A straddle is a strategy that traders typically use when they want to bet on the price of an asset but aren’t sure if it’s likely to go up or down — if they are buying the straddle, or have a high conviction that the price will remain stable — if they sell the straddle. The long straddle allows them to play both sides, so they can profit regardless of which direction the market moves in. On the other hand, if they sell the straddle they will lose money in a sharper directional move either way.
When buying the straddle, the catch is that the market needs to move definitively in one direction or another. If the market doesn’t move at all, the trader risks losing the premiums they’ve paid to put the straddle in place, or vice versa if they sold the straddle.
A straddle typically consists of two options :
- A put option — an option that gives you the right, but not the obligation, to sell the commodity at a pre-agreed price (this is known as the strike price)
- A call option — an option that gives you the right, but not the obligation, to buy the commodity at a pre-agreed strike price
The put option and call option are both for the same asset — in our case, this would be a currency pair. They’d also have the same expiration date, and the same strike price.
The idea is that the two options are identical but opposite. So, depending on which way the market goes, you exercise one option or the other to make a profit. Conversely if you sold the straddle, you will get exercised on one option or the other and make a loss.
Imagine you wanted to speculate on EUR/GBP , but weren’t sure if the Pound will rise against the Euro or the Euro will rise against the Pound.
If you buy straddle, it doesn’t matter, provided the market moves definitively in one direction or another past the break-even point.
- of £50 for it.
- You buy an option to exchange £2,000 for Euro, also at a strike price of GBP/EUR 1.20. Here, you’d get €1.20 for every £1. Like the other option, this also expires on 2 December. The premium you’ve paid for this option is also £50.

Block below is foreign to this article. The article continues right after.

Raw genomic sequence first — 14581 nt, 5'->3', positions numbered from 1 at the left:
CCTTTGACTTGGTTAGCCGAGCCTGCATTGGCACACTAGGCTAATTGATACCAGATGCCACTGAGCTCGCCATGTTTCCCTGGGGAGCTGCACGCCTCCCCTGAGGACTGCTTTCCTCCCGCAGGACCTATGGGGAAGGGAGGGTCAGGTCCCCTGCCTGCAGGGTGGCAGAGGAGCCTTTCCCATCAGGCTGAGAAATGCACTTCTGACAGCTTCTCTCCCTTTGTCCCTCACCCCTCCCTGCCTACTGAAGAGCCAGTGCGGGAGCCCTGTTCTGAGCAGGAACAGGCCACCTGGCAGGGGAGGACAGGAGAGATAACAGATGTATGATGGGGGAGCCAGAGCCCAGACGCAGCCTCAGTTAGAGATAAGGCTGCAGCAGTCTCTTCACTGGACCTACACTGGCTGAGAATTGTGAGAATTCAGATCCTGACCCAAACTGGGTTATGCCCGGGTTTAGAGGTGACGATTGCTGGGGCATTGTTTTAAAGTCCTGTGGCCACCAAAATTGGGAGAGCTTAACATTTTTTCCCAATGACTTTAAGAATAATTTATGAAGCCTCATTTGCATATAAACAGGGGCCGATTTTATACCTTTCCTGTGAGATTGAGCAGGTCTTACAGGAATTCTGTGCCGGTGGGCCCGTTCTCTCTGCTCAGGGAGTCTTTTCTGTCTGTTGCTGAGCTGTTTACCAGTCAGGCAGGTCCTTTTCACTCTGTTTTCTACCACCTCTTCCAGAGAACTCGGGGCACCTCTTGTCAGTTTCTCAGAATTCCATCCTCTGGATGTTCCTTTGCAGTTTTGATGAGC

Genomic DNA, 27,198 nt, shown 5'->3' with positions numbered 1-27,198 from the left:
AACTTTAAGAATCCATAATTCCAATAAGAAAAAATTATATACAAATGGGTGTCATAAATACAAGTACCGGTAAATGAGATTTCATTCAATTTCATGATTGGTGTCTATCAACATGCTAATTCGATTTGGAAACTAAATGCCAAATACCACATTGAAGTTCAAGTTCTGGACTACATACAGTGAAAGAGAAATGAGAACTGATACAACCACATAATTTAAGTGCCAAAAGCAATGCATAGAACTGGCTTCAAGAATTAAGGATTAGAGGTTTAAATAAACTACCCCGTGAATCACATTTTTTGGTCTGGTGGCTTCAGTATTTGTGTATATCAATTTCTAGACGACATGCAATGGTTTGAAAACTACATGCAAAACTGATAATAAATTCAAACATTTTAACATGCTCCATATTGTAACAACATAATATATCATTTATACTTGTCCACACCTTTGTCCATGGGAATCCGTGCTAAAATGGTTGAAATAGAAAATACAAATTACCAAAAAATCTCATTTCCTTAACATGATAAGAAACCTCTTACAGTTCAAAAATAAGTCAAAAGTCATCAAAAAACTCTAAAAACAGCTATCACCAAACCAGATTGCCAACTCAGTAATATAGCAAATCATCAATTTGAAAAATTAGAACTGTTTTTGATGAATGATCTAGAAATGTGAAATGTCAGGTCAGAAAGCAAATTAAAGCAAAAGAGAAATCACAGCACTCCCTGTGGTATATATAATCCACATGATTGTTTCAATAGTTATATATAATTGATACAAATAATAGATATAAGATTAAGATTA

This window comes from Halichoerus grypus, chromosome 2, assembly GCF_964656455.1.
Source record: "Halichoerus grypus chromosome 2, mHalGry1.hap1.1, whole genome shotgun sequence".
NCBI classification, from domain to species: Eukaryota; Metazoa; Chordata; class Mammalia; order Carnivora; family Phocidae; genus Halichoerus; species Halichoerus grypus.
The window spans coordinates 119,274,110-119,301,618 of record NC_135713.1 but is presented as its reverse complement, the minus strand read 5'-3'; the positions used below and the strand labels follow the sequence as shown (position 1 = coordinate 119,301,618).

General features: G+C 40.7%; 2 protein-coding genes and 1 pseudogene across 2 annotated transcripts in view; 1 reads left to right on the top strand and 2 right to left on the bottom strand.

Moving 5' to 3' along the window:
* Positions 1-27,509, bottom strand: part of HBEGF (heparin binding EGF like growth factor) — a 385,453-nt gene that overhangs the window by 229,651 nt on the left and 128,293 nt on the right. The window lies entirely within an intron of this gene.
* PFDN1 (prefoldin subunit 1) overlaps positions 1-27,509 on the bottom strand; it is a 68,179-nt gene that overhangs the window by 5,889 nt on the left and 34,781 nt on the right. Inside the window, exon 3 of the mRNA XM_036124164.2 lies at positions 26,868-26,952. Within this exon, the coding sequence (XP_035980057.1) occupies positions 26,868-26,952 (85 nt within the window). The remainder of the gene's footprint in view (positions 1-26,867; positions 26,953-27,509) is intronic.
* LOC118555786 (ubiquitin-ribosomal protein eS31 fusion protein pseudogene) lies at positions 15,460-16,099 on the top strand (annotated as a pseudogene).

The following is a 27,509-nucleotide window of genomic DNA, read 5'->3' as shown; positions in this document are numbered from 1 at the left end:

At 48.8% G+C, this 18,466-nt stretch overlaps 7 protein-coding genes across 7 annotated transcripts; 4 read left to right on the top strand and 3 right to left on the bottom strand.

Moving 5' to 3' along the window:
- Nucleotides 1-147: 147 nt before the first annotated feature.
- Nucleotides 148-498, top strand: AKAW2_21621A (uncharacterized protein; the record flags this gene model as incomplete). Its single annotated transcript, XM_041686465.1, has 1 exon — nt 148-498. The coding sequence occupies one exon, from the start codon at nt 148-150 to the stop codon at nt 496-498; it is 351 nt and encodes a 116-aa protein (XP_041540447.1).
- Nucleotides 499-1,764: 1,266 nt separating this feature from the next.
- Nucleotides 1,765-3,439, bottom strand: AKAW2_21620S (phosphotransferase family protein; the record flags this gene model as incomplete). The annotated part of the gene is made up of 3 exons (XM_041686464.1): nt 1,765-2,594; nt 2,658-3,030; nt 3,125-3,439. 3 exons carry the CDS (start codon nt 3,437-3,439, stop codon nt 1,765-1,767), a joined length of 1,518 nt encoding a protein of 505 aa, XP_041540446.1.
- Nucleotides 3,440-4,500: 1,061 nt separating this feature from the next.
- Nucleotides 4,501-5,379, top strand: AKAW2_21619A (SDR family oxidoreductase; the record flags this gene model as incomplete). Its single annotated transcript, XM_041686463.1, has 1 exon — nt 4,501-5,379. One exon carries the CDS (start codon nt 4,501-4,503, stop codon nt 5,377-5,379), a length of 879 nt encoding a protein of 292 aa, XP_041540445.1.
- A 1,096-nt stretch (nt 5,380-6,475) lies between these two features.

Let’s say that, in November, the Euro appreciates against the Pound, and the market exchange rate goes up to GBP/EUR 1.30 Here, you’d lose money if you used your option to exchange Pounds for Euro. This is because you’d get only €1.20 for every £1, whereas on the market £1 is worth €1.30 — 10c more per Pound.
But the option to exchange Euro for Pounds is profitable. At the market rate, £1 costs €1.30, whereas at your option rate £1 only costs €1.20. So while, on the market, €2,000 would buy you £1,538, exercising your option would get you £1,567 (£1,667 less the £100 in premiums you’ve paid to buy both options).
Conversely, if the Pound appreciated against the Euro and the market exchange rate went down to GBP/EUR 1.10, you’d ignore the option to exchange Euro for Pounds and make a profit using your Pounds for Euro option.
What if the market is quiet?
Here’s how it would work:
- You buy an option to exchange €2,000 for Pounds at a strike price of GBP/EUR 1.20. This means you’ll get £1 for every €1.20. The option expires on 2 December and you’ve paid a premium
A unique feature of market-neutral options strategies — and straddles in particular — is that you can also profit when the market is relatively quiet. To do this, instead of buying two identical but opposite options — this is known as a long straddle — you’d sell two identical but opposite options.
The latter type of straddle is known as a short straddle. Here, you profit from the premium you sell the options for, not from big changes in the underlying commodity’s value.
- A straddle is known as a ‘neutral’ option because you don’t have to commit to a particular outcome. The way it’s structured allows you to benefit both if the price goes up and if it goes down when you own the straddle. Of course, the market needs to move enough in either direction for you to recoup the premiums you’ve paid for both options.
- Straddle trades are most effective when the market is expecting big news — for example, a country’s central bank is teasing an important policy announcement. Big news usually means big price fluctuations and, so, the potential for big profits. The price of a straddle fluctuates as the market digests news that may influence the outcome of a bit event such as a central bank decision.
Want to know more?
- This series of short videos explains short straddles, long straddles, and six other types of neutral options strategies.
- The opposite of a straddle is a strangle — a call option and a put option that have different strike prices, instead of the same strike price. This article explains the key differences between a straddle and a strangle and explains when you’d choose one or the other.
‘The straddle is a good technique to have in your back pocket in times when the market is volatile because, as long as the market moves enough in one direction or the other, you may be able to benefit. But a straddle isn’t just for speculating… if your business is exposed to exchange rate fluctuations and things are looking very uncertain, hedging using the straddle technique can help you protect yourself from an unpredictable market swing in either direction.’